Most suspension modifications, aftermarket tires and wheels, and aftermarket bumpers will create problems with ADAS. Toyota has a procedure for “bricking” the radar sensor for vehicles with ADAS. Basically, they know the system won’t work correctly so they have a procedure to make sure it never works again. Kinda extreme but I suppose there’s some logic to it.
Some of you will say, “Yeah, but I don’t care about any of that sh*t. I can drive my own car. I’m gonna get some big ass tires and a massive bumper with a winch and turn all that ADAS sh*t off”. To which I say, “That’s cool man. ‘murica. Go for it.”
Stock cars only
However, we’re not going to get involved. Not because we think you shouldn’t be able to do what you want with your car, but because ‘murica is a very litigious country and while you may be an honorable person and never consider suing us, the guy you bumped into in the parking lot may name us in his lawsuit because we had something to do with the pedestrian collision avoidance system not working.
Honestly, if you love mods and customization, you might want to consider an older car. “He should have bought a new car with a pedestrian collision avoidance system.” seems like it would be less effective in court than “he turned a safety system off”.
What happens if ADAS is not calibrated or out of calibration?
Cameras, radar, and ultrasonic sensors are the systems senses. Systems like brake warning and automatic braking for collision avoidance rely on camera(s) and radar. Lane departure warning and lane keeping assist usually rely mostly on the camera. Automatic radar cruise control uses the radar sensor and camera.
So, what happens when it’s out of calibration? Imagine trying to walk down a busy sidewalk while looking through binoculars. You’d be stopping and weaving and ducking trying to dodge giant people that were seemingly coming right at you.
This is what happens when a system is out of calibration. It can’t see the lane marking or they don’t make sense given the direction of travel, so lane departure and cruise control don’t work or work erratically. You may get “BRAKE NOW!” warnings or your car may even unnecessarily apply the brake. Or the opposite could happen, and the car may let you rear end someone.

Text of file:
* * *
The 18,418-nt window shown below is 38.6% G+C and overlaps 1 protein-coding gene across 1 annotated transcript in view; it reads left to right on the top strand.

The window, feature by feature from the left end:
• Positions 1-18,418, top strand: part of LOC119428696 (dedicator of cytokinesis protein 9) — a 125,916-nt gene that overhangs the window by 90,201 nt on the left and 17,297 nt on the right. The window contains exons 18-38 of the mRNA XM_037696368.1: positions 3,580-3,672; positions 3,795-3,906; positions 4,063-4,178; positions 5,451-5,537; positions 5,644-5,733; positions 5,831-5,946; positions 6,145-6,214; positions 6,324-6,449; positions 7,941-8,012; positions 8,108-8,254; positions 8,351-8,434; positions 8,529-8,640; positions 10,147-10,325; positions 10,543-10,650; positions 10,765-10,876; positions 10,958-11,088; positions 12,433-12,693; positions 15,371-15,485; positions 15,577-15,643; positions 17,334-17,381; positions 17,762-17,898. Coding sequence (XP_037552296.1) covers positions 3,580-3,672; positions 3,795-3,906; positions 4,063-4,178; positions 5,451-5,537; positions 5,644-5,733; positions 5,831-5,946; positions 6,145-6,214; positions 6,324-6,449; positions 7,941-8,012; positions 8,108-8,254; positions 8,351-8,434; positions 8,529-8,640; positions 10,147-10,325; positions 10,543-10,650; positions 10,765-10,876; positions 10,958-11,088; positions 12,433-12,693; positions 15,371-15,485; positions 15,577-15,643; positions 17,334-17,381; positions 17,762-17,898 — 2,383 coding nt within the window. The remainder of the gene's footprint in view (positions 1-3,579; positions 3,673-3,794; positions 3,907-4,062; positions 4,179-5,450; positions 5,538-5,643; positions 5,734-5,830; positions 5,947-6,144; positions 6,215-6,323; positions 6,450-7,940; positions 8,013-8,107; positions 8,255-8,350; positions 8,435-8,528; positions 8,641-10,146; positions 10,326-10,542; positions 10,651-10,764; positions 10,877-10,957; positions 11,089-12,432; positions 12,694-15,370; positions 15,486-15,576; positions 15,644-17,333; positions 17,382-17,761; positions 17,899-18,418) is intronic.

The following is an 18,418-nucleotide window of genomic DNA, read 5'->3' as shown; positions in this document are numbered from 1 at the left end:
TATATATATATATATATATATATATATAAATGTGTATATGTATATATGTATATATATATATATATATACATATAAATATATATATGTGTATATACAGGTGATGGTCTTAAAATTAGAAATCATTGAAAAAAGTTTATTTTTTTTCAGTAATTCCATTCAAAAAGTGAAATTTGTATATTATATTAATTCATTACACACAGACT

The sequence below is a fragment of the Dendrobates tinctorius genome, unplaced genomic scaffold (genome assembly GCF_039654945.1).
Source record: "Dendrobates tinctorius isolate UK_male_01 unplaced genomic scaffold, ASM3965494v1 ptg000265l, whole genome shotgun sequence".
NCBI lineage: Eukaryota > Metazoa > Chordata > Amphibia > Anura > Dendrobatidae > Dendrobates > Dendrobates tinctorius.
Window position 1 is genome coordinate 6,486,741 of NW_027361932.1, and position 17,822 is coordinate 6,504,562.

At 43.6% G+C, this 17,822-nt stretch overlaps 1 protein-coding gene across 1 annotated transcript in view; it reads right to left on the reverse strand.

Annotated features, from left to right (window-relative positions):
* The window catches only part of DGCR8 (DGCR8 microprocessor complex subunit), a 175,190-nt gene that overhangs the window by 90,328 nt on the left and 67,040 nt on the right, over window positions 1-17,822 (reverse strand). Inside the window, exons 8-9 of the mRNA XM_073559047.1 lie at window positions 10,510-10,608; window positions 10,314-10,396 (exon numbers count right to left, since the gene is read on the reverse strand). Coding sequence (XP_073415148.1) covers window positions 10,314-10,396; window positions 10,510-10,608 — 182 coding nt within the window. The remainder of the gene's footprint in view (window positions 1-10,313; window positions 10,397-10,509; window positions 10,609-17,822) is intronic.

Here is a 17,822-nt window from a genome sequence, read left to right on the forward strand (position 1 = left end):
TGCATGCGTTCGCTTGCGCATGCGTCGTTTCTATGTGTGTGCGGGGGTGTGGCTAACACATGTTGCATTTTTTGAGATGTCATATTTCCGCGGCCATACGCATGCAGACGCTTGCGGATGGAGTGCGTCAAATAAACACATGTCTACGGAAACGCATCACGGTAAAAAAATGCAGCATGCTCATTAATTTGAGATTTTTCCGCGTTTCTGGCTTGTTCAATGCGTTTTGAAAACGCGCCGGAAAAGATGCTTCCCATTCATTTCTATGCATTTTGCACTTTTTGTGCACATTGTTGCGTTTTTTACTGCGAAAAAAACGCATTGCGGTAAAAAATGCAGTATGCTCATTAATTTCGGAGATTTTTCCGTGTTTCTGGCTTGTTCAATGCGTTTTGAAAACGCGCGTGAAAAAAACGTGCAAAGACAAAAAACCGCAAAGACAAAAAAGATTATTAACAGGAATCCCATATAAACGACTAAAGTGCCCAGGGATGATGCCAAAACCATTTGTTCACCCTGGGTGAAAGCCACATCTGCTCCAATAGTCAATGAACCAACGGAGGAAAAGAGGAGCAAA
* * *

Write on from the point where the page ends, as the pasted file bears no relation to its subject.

Your car may freak out when you hit your turn signal even though the lane next to you is clear, or not work let you change lanes right into another car.
Your cross-traffic warning may freak out when you’re backing up even though the coast is clear or the opposite. You get the idea. All the systems designed to help you will instead work against you and create an unsettling cacophony of lights and noises that make driving unpleasant.
Are aftermarket ADAS calibration systems OK?
I don’t have the answer. This isn’t really my field, so much like using only Subaru windshields, I’m going to follow the manufacturer laid out as closely as I can. When we ordered the Toyota trihedral corner reflector, and I was very disappointed. It has a flimsy wobbly stand and the mount and trihedral are also flimsy. Many people had told me the Autel reflector was better, so I bought one. But here’s the thing: it’s not the same size. And while the stand is much better, the box the target mounts to is thin junk.
So, does the size matter? Once again, I don’t really know, but it seems like it would. If studying bouncing radio beams is your thing, please drop me a line and let me know.
(Update 2023: I talked with an engineer with many years of experience working on self-driving cars among other things. The size of the trihedral doesn’t matter much as far as aiming goes, but there are some advantages to a smaller trihedral.)
A fool copies some math from the internet
I’m no engineer, but I was curious, so I did a little research on the interwebs. I probably got a lot of things wrong. Here’s what I think I know. (And here’s where I got it)
Trihedral corner reflectors amplify the returning radar signals in a predictable way, so they are used for radar calibration. The amount it reflects back is known as its radar cross-section (RCS). The RCS for a trihedral can be calculated using the formula above on the right.
As near as I can tell, automotive radar wavelength is likely around 4-5mm. I measured the Toyota target and the Autel target and did my best to plug the numbers into a calculator (I’m also no mathematician). To me it looks like that the Autel is bigger in both physical size and RCS (by what seems like a lot). Does it matter? I don’t know, so I use the wobbly target we ordered from Toyota.
What makes does Art’s Automotive calibrate?
The short answer is Toyota, Subaru, and Honda. We also repair Mazda, but don’t do any ADAS calibration or programming.
We decided not to buy an aftermarket ADAS calibration system. On the one hand, it would be very convenient to have coverage for every vehicle. On the other hand, aftermarket ADAS systems aren’t the same as the factory tools, and we aren’t qualified to determine if that’s OK.